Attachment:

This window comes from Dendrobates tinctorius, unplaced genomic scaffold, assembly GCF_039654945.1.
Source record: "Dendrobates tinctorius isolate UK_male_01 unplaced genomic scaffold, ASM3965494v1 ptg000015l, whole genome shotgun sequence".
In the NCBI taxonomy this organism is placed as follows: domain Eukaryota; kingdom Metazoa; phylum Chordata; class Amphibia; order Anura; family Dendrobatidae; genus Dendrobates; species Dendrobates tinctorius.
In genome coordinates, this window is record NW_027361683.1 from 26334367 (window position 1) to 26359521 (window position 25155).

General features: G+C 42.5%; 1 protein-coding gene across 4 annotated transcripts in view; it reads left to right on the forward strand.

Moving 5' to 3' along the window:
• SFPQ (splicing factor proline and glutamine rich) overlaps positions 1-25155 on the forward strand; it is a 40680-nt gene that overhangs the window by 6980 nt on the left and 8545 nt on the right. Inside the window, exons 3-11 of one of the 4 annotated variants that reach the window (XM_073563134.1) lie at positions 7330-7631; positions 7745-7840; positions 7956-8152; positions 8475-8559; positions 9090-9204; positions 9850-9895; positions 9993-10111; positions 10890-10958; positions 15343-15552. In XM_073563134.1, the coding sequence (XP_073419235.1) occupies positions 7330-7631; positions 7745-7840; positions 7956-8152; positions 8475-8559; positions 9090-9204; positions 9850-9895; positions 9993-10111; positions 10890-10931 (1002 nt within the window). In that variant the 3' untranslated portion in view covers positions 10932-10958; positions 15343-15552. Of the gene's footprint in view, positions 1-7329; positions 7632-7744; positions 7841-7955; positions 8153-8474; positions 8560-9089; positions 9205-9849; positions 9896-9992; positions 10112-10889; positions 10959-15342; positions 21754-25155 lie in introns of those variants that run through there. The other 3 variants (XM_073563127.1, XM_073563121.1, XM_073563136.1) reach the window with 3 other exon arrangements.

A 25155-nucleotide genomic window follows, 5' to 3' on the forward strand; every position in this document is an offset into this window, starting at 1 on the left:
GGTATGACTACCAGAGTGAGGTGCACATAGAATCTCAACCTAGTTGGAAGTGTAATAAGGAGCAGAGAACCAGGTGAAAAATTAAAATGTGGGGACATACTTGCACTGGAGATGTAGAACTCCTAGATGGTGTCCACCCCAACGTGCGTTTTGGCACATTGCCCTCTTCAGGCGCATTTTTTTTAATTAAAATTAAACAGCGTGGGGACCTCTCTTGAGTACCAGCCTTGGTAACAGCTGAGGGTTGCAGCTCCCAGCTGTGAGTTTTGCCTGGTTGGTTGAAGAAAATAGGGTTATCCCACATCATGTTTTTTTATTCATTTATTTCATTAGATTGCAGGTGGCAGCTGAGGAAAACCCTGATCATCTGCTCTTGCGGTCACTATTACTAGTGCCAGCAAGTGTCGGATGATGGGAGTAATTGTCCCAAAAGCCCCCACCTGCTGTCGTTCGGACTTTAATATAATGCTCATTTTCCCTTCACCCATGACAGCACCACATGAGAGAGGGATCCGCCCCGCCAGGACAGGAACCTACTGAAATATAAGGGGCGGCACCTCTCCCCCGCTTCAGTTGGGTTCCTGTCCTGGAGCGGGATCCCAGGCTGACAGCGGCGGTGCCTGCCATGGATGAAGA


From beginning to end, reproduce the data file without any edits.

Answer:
This window comes from Dendrobates tinctorius, unplaced genomic scaffold, assembly GCF_039654945.1.
Source record: "Dendrobates tinctorius isolate UK_male_01 unplaced genomic scaffold, ASM3965494v1 ptg000015l, whole genome shotgun sequence".
In the NCBI taxonomy this organism is placed as follows: domain Eukaryota; kingdom Metazoa; phylum Chordata; class Amphibia; order Anura; family Dendrobatidae; genus Dendrobates; species Dendrobates tinctorius.
In genome coordinates, this window is record NW_027361683.1 from 26334367 (window position 1) to 26359521 (window position 25155).

General features: G+C 42.5%; 1 protein-coding gene across 4 annotated transcripts in view; it reads left to right on the forward strand.

Moving 5' to 3' along the window:
• SFPQ (splicing factor proline and glutamine rich) overlaps positions 1-25155 on the forward strand; it is a 40680-nt gene that overhangs the window by 6980 nt on the left and 8545 nt on the right. Inside the window, exons 3-11 of one of the 4 annotated variants that reach the window (XM_073563134.1) lie at positions 7330-7631; positions 7745-7840; positions 7956-8152; positions 8475-8559; positions 9090-9204; positions 9850-9895; positions 9993-10111; positions 10890-10958; positions 15343-15552. In XM_073563134.1, the coding sequence (XP_073419235.1) occupies positions 7330-7631; positions 7745-7840; positions 7956-8152; positions 8475-8559; positions 9090-9204; positions 9850-9895; positions 9993-10111; positions 10890-10931 (1002 nt within the window). In that variant the 3' untranslated portion in view covers positions 10932-10958; positions 15343-15552. Of the gene's footprint in view, positions 1-7329; positions 7632-7744; positions 7841-7955; positions 8153-8474; positions 8560-9089; positions 9205-9849; positions 9896-9992; positions 10112-10889; positions 10959-15342; positions 21754-25155 lie in introns of those variants that run through there. The other 3 variants (XM_073563127.1, XM_073563121.1, XM_073563136.1) reach the window with 3 other exon arrangements.

A 25155-nucleotide genomic window follows, 5' to 3' on the forward strand; every position in this document is an offset into this window, starting at 1 on the left:
GGTATGACTACCAGAGTGAGGTGCACATAGAATCTCAACCTAGTTGGAAGTGTAATAAGGAGCAGAGAACCAGGTGAAAAATTAAAATGTGGGGACATACTTGCACTGGAGATGTAGAACTCCTAGATGGTGTCCACCCCAACGTGCGTTTTGGCACATTGCCCTCTTCAGGCGCATTTTTTTTAATTAAAATTAAACAGCGTGGGGACCTCTCTTGAGTACCAGCCTTGGTAACAGCTGAGGGTTGCAGCTCCCAGCTGTGAGTTTTGCCTGGTTGGTTGAAGAAAATAGGGTTATCCCACATCATGTTTTTTTATTCATTTATTTCATTAGATTGCAGGTGGCAGCTGAGGAAAACCCTGATCATCTGCTCTTGCGGTCACTATTACTAGTGCCAGCAAGTGTCGGATGATGGGAGTAATTGTCCCAAAAGCCCCCACCTGCTGTCGTTCGGACTTTAATATAATGCTCATTTTCCCTTCACCCATGACAGCACCACATGAGAGAGGGATCCGCCCCGCCAGGACAGGAACCTACTGAAATATAAGGGGCGGCACCTCTCCCCCGCTTCAGTTGGGTTCCTGTCCTGGAGCGGGATCCCAGGCTGACAGCGGCGGTGCCTGCCATGGATGAAGA